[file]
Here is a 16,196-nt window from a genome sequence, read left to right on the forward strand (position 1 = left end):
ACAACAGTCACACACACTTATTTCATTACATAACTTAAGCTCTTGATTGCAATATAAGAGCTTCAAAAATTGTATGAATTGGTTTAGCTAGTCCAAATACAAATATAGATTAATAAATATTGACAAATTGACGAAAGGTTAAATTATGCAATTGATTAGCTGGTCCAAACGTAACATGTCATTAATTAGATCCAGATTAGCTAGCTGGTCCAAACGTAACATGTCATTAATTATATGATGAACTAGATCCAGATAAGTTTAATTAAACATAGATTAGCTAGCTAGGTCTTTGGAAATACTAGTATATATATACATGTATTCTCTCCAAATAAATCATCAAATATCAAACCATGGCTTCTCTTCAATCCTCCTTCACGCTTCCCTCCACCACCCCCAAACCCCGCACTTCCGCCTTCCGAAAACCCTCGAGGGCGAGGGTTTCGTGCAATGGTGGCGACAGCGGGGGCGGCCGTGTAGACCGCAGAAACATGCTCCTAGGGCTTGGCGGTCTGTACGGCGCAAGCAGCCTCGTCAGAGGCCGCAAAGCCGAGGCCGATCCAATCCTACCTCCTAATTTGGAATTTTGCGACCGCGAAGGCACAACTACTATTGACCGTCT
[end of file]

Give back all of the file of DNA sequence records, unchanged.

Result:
Here is a 16,196-nt window from a genome sequence, read left to right on the forward strand (position 1 = left end):
ACAACAGTCACACACACTTATTTCATTACATAACTTAAGCTCTTGATTGCAATATAAGAGCTTCAAAAATTGTATGAATTGGTTTAGCTAGTCCAAATACAAATATAGATTAATAAATATTGACAAATTGACGAAAGGTTAAATTATGCAATTGATTAGCTGGTCCAAACGTAACATGTCATTAATTAGATCCAGATTAGCTAGCTGGTCCAAACGTAACATGTCATTAATTATATGATGAACTAGATCCAGATAAGTTTAATTAAACATAGATTAGCTAGCTAGGTCTTTGGAAATACTAGTATATATATACATGTATTCTCTCCAAATAAATCATCAAATATCAAACCATGGCTTCTCTTCAATCCTCCTTCACGCTTCCCTCCACCACCCCCAAACCCCGCACTTCCGCCTTCCGAAAACCCTCGAGGGCGAGGGTTTCGTGCAATGGTGGCGACAGCGGGGGCGGCCGTGTAGACCGCAGAAACATGCTCCTAGGGCTTGGCGGTCTGTACGGCGCAAGCAGCCTCGTCAGAGGCCGCAAAGCCGAGGCCGATCCAATCCTACCTCCTAATTTGGAATTTTGCGACCGCGAAGGCACAACTACTATTGACCGTCT